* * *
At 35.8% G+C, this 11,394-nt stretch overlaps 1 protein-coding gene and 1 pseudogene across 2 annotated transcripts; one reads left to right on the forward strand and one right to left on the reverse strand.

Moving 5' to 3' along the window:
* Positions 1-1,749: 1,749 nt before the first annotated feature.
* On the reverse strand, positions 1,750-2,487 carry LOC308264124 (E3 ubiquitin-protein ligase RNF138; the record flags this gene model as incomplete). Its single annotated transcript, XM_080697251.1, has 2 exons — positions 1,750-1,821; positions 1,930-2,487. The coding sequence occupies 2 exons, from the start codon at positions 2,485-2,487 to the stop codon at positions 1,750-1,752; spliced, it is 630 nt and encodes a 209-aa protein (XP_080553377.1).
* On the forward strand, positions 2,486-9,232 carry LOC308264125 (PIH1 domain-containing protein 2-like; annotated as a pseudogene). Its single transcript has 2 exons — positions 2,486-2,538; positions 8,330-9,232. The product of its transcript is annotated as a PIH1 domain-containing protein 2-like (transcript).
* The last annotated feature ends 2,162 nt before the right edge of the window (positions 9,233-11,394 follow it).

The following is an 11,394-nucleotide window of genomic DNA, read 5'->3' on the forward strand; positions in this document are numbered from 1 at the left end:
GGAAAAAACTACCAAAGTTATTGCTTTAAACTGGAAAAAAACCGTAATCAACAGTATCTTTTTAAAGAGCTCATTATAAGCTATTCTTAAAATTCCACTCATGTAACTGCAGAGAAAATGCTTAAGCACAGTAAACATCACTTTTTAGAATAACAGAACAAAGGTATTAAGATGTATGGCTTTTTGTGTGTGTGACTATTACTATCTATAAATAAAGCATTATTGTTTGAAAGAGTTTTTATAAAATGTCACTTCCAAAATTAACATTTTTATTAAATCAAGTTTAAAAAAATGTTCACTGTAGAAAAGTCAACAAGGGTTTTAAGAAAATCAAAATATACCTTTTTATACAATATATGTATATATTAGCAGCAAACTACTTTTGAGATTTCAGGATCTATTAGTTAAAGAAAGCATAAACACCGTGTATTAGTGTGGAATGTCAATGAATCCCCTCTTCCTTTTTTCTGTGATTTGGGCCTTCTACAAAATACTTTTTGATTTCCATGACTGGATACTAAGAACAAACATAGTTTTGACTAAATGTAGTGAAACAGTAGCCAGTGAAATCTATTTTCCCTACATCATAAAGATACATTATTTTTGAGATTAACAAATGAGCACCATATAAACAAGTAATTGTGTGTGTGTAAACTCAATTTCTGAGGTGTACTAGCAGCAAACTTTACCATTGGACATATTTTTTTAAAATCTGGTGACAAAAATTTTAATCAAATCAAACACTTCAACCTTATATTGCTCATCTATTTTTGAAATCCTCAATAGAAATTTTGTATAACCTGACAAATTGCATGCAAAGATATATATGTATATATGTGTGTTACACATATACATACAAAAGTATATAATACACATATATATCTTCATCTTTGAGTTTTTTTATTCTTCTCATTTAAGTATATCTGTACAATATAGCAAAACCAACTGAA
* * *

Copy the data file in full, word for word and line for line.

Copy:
At 35.8% G+C, this 11,394-nt stretch overlaps 1 protein-coding gene and 1 pseudogene across 2 annotated transcripts; one reads left to right on the forward strand and one right to left on the reverse strand.

Moving 5' to 3' along the window:
* Positions 1-1,749: 1,749 nt before the first annotated feature.
* On the reverse strand, positions 1,750-2,487 carry LOC308264124 (E3 ubiquitin-protein ligase RNF138; the record flags this gene model as incomplete). Its single annotated transcript, XM_080697251.1, has 2 exons — positions 1,750-1,821; positions 1,930-2,487. The coding sequence occupies 2 exons, from the start codon at positions 2,485-2,487 to the stop codon at positions 1,750-1,752; spliced, it is 630 nt and encodes a 209-aa protein (XP_080553377.1).
* On the forward strand, positions 2,486-9,232 carry LOC308264125 (PIH1 domain-containing protein 2-like; annotated as a pseudogene). Its single transcript has 2 exons — positions 2,486-2,538; positions 8,330-9,232. The product of its transcript is annotated as a PIH1 domain-containing protein 2-like (transcript).
* The last annotated feature ends 2,162 nt before the right edge of the window (positions 9,233-11,394 follow it).

The following is an 11,394-nucleotide window of genomic DNA, read 5'->3' on the forward strand; positions in this document are numbered from 1 at the left end:
GGAAAAAACTACCAAAGTTATTGCTTTAAACTGGAAAAAAACCGTAATCAACAGTATCTTTTTAAAGAGCTCATTATAAGCTATTCTTAAAATTCCACTCATGTAACTGCAGAGAAAATGCTTAAGCACAGTAAACATCACTTTTTAGAATAACAGAACAAAGGTATTAAGATGTATGGCTTTTTGTGTGTGTGACTATTACTATCTATAAATAAAGCATTATTGTTTGAAAGAGTTTTTATAAAATGTCACTTCCAAAATTAACATTTTTATTAAATCAAGTTTAAAAAAATGTTCACTGTAGAAAAGTCAACAAGGGTTTTAAGAAAATCAAAATATACCTTTTTATACAATATATGTATATATTAGCAGCAAACTACTTTTGAGATTTCAGGATCTATTAGTTAAAGAAAGCATAAACACCGTGTATTAGTGTGGAATGTCAATGAATCCCCTCTTCCTTTTTTCTGTGATTTGGGCCTTCTACAAAATACTTTTTGATTTCCATGACTGGATACTAAGAACAAACATAGTTTTGACTAAATGTAGTGAAACAGTAGCCAGTGAAATCTATTTTCCCTACATCATAAAGATACATTATTTTTGAGATTAACAAATGAGCACCATATAAACAAGTAATTGTGTGTGTGTAAACTCAATTTCTGAGGTGTACTAGCAGCAAACTTTACCATTGGACATATTTTTTTAAAATCTGGTGACAAAAATTTTAATCAAATCAAACACTTCAACCTTATATTGCTCATCTATTTTTGAAATCCTCAATAGAAATTTTGTATAACCTGACAAATTGCATGCAAAGATATATATGTATATATGTGTGTTACACATATACATACAAAAGTATATAATACACATATATATCTTCATCTTTGAGTTTTTTTATTCTTCTCATTTAAGTATATCTGTACAATATAGCAAAACCAACTGAA